14.14.4.2 Organisations seeking homologation of fuel must provide MA with:

  1. Two one-litre sealed containers of the fuel for analysis,
  2. Details of the fuels characteristics,
  3. The distribution network,
  4. The price structure,
  5. A homologation fee of $2500 in the first year and $2000 per year thereafter.
14.14.4.3 Fuels approved under this GCR will be published at www.ma.org.au.

14.14.5 Fuel: Historic Road Racing

14.14.5.1 Fuel for historic Road Racing must be:

  1. Methanol (with the exception of Period 5 & Period 6 solo machines) or,
  2. Unleaded that is no more than 100 RON,
  3. Which contains no additives other than those added at the point of manufacture except for lubricating oil,
  4. Be a brand of fuel homologated by MA that is compatible with the Fuel Quality Standards Act 2000.
14.14.5.2 Leaded fuel, providing that:

  1. The fuel is purchased from suppliers approved by Environment Australia.

14.15 ENGINES

14.15.1 General

14.15.1.1 Engine capacity must not exceed 1300cc.
14.15.1.2 Period 6 only: overbore limit of 5% for engine reconditioning above the original manufacturer’s capacity.

14.15.2 Reciprocating Engines

The formula for calculation of capacities and classes

Cubic capacity = (D2 x 3.1416 x C x N)
4

Where:

D = Bore in centimetres,
C = stroke in centimetres,
N = Number of cylinders.

14.15.3 Rotary Engines

Cubic capacity = (Z x V)
N

Where:

V = Capacity of each chamber comprising the engine in cubic centimetres,
N = Number of turns of the motor necessary to complete 1 cycle in a chamber, and
Z = Combustion cycles per revolution.

14.15.4 Wankel System Engines With a Triangular Piston

Cubic capacity = 2 x V x D

Where:
V = capacity of a single chamber,
D = the number of rotors.
14.15.4.1 Wankel system engines are classified as 4 strokes.

14.15.5 Superchargers and Turbochargers

14.15.5.1 Superchargers and turbochargers may only be used as follows:

  1. In drag racing or record attempts,
  2. In Production Class or Improved Touring racing when fitted as factory equipment,
  3. The nominal cubic capacity of an engine as calculated under 14.15.2, 14.15.3 or 14.15.4 that is fitted with a supercharger or a turbocharger shall be multiplied by two for the purposes of engine classification,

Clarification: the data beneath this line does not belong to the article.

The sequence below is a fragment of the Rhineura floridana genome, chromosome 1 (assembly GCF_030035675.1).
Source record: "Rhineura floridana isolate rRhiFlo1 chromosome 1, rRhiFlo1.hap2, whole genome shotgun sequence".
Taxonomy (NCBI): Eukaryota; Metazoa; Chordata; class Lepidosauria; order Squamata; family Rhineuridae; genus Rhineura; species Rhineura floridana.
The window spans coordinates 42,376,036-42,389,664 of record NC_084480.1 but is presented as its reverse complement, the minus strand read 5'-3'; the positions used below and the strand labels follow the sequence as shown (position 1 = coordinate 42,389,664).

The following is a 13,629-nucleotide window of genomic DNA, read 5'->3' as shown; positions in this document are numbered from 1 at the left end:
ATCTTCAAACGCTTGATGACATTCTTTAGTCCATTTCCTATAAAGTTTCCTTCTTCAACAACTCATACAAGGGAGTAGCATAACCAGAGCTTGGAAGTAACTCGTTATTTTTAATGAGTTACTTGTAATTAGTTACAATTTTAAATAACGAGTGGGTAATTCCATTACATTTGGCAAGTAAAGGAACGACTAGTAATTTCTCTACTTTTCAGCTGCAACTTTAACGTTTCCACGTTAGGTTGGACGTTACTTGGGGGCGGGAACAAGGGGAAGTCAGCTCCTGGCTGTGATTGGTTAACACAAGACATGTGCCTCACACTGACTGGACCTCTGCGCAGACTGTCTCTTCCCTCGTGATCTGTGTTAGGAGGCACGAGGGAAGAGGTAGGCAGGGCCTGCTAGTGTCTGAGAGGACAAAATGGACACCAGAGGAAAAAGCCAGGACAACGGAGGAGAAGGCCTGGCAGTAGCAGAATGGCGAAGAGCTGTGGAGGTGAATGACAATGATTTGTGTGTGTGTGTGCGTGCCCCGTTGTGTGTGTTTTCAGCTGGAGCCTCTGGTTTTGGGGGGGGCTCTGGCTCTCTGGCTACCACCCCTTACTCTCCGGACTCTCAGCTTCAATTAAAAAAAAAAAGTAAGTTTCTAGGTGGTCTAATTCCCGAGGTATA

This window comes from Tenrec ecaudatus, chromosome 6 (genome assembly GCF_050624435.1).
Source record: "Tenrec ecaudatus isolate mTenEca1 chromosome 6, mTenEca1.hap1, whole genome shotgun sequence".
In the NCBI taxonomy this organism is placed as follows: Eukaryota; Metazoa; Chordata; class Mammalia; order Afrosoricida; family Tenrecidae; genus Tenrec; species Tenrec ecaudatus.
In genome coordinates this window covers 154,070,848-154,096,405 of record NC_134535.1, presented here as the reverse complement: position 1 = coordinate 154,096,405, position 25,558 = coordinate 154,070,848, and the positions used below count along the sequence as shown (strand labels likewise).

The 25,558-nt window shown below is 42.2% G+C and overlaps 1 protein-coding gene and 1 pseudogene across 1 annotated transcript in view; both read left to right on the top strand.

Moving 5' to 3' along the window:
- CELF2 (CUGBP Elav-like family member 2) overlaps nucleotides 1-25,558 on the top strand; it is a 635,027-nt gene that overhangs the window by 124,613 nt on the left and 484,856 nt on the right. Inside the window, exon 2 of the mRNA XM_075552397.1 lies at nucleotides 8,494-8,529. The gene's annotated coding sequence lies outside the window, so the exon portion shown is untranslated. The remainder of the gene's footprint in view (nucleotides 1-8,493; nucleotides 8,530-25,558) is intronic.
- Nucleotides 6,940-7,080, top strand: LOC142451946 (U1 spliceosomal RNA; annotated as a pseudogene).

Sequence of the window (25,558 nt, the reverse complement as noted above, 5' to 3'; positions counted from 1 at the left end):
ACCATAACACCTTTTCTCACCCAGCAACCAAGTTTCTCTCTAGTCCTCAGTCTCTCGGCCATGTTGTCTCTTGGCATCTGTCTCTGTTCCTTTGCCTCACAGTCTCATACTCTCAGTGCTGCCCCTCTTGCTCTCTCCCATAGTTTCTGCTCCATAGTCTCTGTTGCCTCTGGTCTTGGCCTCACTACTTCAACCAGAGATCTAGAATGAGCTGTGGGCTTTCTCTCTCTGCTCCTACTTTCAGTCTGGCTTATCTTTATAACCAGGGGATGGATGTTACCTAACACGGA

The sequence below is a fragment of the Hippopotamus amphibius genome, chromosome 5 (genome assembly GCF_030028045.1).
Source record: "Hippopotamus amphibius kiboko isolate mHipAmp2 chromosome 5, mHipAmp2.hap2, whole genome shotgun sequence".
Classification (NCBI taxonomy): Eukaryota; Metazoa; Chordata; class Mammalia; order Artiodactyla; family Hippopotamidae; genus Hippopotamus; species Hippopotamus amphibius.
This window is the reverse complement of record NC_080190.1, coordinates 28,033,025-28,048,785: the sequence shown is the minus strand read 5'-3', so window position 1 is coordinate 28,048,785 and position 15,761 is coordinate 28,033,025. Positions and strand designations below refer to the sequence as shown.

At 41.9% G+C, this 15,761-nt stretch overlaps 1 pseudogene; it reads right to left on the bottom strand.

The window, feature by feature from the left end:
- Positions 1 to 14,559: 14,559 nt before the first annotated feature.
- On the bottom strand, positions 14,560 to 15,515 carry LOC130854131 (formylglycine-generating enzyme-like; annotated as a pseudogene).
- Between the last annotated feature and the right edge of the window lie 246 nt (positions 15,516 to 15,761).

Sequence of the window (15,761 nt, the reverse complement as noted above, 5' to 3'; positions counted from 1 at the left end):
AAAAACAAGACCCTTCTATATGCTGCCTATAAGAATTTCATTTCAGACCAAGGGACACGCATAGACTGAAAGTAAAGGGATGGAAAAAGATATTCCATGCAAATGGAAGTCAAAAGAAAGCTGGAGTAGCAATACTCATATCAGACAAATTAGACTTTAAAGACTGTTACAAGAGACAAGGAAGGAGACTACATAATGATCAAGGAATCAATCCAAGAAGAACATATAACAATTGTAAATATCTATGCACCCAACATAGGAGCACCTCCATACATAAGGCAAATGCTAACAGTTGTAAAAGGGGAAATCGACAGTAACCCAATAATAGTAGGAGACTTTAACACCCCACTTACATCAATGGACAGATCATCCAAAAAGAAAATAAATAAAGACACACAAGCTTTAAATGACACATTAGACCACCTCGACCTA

4. For Historic Road Race Period 2 machines, when fitted with a supercharger as factory equipment.

14.15.6 Engine Capacity Tolerances

14.15.6.1 The actual engine capacity of a machine competing in a capacity class in Historic Road Race may not exceed the prescribed capacity for that class by more than 5%.

14.16 FRAMES AND PARTS

14.16.1 Compulsory Modifications

14.16.1.1 The following parts must be removed from any machine before it may be entered in a competition:

  1. Headlamp,
  2. Tail lamp,
  3. Traffic indicators,
  4. Reflectors,
  5. Horns,
  6. Rear vision mirrors,
  7. Centre, rear and side stands,
  8. Registration plate and label holder.
14.16.1.2 Any sharp edges left by the removal of these components must be protected by a rolled edge or beading of a minimum diameter of 3mm.

14.16.2 General Frames and Parts

14.16.2.1 All machines must be fitted with a functioning engine cut out switch which must be either a lanyard type or handle bar mounted.
14.16.2.2 Plugs or caps which, if removed, permit the discharge of any lubricating, cooling or hydraulic fluids must be lockwired or otherwise secured in the tightened position in a manner approved by the scrutineer. All high pressure oil lines to be secured by a pressure type fitting on Period 4, Period 5 and Period 6 machines. Worm drive hose clips may be used on Period 1, Period 2 and Period 3 machines.
14.16.2.3 All hoses must be securely fitted and guarded to prevent contact with:

  1. The ground
  2. Tyres or other moving parts over the full movement of the suspension
14.16.2.4 All machines must be fitted with an oil catch tank of a minimum capacity of 500cc, to be emptied at the end of each race.
14.16.2.5 The only liquid coolant permitted is water. No additives allowed.
14.16.2.6 A self-closing throttle must be fitted.
14.16.2.7 Four-valve heads are prohibited in all periods unless originally fitted by the manufacturer, or were a proven period modification.
14.16.2.8 Front and rear brake caliper mounting bolts to be lockwired in the tightened position.
14.16.2.9 Frame protection devices may be added providing they do not protrude more than 80mm from the bodywork and are no more than 80mm in diameter.